Despite those challenges, a growing number of companies are launching smartglass warehouse pilots. In most cases, these trials are aimed at identifying applications that will provide the quickest return on investment (ROI), according to Jay Kim, chief strategy officer at Upskill, a Herndon, Va., firm that makes a wearable software platform called Skylight that powers many smartglass hardware products.

So far, he said, smartglass technology is producing the best results in warehouse picking applications, where mistakes tend to be very expensive. Prime candidates for smartglass use include operations that handle a low volume of high-value parts and high-throughput third-party e-commerce fulfillment operations.

Other applications in which smartglass technology has delivered a swift ROI include training seasonal DC workers and streamlining maintenance operations, Kim said.

POISED FOR TAKEOFF

Smartglass technology might be in limited use today, but that may soon change. Smartglass and AR technology is advancing quickly, and logistics will probably be one of the first industries to reap the benefits, said Eric Abbruzzese, a senior analyst with ABI Research, a London-based technology consulting and analyst firm. In fact, ABI has identified logistics as the most promising vertical category for augmented reality out of a list of 12 industries that include healthcare, energy, manufacturing, education, entertainment, military, and retail.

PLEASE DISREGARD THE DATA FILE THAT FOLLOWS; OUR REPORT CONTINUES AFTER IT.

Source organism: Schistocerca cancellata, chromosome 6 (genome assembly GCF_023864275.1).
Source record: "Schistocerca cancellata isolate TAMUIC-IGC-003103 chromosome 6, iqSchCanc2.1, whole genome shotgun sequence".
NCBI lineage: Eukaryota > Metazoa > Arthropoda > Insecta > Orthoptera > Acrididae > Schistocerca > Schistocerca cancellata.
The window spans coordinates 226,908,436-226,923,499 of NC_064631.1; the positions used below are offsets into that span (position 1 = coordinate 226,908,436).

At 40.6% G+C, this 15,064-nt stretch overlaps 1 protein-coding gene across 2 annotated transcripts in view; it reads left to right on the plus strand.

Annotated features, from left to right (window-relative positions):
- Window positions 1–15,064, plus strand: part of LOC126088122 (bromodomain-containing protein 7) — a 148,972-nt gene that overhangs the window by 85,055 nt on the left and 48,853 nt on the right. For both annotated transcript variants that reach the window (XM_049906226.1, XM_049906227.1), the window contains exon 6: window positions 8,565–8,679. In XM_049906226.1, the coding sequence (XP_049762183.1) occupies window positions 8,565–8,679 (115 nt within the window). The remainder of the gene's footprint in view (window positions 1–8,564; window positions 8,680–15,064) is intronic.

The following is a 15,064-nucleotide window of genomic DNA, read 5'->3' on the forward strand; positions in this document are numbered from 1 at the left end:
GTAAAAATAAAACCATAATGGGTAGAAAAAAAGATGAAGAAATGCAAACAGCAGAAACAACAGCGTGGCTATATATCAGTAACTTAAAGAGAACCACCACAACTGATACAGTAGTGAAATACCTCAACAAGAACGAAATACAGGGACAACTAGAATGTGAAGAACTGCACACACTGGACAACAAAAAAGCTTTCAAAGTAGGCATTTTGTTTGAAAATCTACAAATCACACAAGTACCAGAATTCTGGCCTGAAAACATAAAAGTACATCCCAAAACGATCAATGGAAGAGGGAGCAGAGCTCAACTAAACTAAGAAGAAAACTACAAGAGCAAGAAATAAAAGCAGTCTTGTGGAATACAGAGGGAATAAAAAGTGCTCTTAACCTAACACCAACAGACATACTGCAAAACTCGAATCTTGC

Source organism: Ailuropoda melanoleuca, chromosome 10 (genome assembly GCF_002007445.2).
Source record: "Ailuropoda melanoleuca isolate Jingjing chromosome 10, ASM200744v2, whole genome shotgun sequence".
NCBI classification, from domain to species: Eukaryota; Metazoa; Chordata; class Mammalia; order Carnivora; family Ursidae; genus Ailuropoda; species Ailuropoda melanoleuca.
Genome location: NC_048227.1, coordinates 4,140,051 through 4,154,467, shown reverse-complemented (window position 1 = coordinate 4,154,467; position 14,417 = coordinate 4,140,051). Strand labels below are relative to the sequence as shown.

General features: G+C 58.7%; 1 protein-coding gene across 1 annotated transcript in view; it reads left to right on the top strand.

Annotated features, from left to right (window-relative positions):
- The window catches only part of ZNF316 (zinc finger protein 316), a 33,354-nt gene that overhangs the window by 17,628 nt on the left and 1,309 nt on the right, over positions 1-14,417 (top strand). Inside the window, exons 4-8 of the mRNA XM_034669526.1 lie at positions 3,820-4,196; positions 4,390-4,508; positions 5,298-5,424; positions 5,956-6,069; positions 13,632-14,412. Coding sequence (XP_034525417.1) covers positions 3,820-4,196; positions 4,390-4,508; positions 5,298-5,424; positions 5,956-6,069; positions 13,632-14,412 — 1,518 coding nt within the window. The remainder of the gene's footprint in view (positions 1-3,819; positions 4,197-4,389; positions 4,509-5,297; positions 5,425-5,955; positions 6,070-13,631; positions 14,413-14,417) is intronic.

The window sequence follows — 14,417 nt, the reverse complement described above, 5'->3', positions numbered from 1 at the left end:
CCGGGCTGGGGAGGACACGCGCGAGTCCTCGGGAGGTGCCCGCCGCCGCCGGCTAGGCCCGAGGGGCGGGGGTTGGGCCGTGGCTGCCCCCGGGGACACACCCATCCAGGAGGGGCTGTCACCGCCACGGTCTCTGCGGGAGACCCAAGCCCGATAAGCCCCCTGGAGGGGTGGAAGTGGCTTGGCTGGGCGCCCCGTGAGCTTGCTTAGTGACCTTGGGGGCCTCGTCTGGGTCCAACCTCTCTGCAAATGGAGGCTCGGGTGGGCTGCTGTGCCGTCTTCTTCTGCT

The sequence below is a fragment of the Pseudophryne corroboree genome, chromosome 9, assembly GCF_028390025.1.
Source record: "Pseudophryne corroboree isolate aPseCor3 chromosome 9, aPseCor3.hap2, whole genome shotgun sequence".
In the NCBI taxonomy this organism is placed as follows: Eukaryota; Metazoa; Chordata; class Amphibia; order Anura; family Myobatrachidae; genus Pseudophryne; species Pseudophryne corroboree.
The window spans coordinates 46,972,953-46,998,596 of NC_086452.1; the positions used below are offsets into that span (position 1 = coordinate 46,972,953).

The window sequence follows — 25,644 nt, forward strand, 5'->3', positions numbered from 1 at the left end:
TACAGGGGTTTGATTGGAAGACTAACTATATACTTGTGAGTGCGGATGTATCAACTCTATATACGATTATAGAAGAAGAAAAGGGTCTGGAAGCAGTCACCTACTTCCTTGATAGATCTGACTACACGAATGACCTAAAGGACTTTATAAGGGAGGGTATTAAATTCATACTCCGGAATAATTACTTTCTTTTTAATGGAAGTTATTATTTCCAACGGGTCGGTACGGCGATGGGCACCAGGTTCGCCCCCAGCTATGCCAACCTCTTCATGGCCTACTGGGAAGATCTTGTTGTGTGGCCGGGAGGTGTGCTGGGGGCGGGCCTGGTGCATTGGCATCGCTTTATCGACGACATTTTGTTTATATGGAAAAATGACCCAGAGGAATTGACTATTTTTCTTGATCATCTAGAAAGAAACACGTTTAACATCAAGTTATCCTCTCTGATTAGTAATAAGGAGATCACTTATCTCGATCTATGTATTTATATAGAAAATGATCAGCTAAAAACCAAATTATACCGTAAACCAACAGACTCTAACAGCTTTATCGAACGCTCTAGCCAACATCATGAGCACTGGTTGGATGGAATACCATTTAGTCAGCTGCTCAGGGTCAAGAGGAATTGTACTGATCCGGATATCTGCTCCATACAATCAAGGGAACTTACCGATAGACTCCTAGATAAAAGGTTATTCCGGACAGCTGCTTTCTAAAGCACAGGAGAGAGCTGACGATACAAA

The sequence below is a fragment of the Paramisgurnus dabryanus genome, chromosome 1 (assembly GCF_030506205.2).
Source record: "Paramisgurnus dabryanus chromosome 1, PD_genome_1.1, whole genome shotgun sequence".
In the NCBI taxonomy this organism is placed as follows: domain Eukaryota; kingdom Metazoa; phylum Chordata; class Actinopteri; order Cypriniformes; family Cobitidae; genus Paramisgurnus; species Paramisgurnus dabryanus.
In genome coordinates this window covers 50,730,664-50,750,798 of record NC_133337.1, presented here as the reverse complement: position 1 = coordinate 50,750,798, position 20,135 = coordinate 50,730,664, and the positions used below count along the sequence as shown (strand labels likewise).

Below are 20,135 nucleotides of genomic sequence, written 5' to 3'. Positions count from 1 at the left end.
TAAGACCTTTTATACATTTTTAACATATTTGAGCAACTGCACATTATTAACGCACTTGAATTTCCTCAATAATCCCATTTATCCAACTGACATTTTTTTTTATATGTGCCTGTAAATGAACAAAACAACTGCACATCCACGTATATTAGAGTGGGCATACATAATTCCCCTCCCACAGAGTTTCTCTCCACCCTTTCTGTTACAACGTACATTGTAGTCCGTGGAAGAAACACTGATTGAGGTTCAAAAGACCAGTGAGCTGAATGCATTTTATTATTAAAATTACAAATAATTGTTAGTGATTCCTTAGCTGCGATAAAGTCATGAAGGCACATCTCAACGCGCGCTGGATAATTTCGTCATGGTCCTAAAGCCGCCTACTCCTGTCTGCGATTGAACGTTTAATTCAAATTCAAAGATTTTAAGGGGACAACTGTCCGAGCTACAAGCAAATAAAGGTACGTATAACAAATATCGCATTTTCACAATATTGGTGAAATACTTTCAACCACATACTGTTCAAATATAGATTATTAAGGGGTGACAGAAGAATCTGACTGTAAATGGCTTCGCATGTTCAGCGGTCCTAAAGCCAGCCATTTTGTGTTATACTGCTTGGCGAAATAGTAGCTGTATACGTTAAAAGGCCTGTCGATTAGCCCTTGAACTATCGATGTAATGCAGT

That's a little ironic as it was the entertainment industry that first brought AR to popular attention. Many movie fans got their first glimpse of augmented reality in the 1984 "Terminator" action film, in which a robot viewed our world through a screen that supplied digital overlays of information. It took nearly another 30 years for smartglasses with AR displays to hit consumer store shelves. That finally happened in 2013, when Alphabet Inc. released Google Glass. In 2016, AR hit the big time when Niantic Inc. released Pokémon Go, a video game that superimposed cartoon monsters on players' smartphone-screen views of the physical world around them.

As for what makes logistics and warehousing particularly suitable for AR, it's partly that a DC operation is a relatively controlled and predictable environment. "A warehouse is busy but well planned out," Abbruzzese said. "So you can outfit employees with AR to improve their efficiency and reduce errors. You can eliminate paper requirements, error check, make sure they're picking the right packages, and do it all autonomously in the headset."

Because of warehouse work's relatively modest technical requirements, many DCs can get by with midrange smartglass products from Vuzix, Epson, or Google, Abbruzzese said. At about $1,500 per unit, these smartglasses provide all the tech needed for warehouse work without the need to pay $3,000 to $4,000 for high-end products like the Microsoft HoloLens, Osterhout Design Group's R-series, Atheer Air, or the Daqri smart helmet.

But before the glasses really take off, a few bugs remain to be worked out. Even the top platforms have some basic constraints with respect to battery life and comfort that restrict them from being used for full work shifts, Abbruzzese said. However, he sees that as just a bump in the road. "Vendors are working on better form factors, so in two or three years, we'll start to see devices with the potential for all-day use," he said. "And while right now, pilot projects for many [companies] are still limited to one to 50 devices, that will be moving up to 50 to 100 devices, or 100 to 500 devices in [the second quarter of 2017]."

TECHNOLOGY COMES INTO FOCUS

Smartglass vendor Vuzix agrees that the future of vision technology in the supply chain is quickly coming into focus.

"Three years ago, the first generation of Google Glass and Vuzix smartglasses came out, [but] they were mainly intended to help people figure out where the technology was and how to fit it into their current processes," said Lance Anderson, vice president of enterprise sales at Vuzix.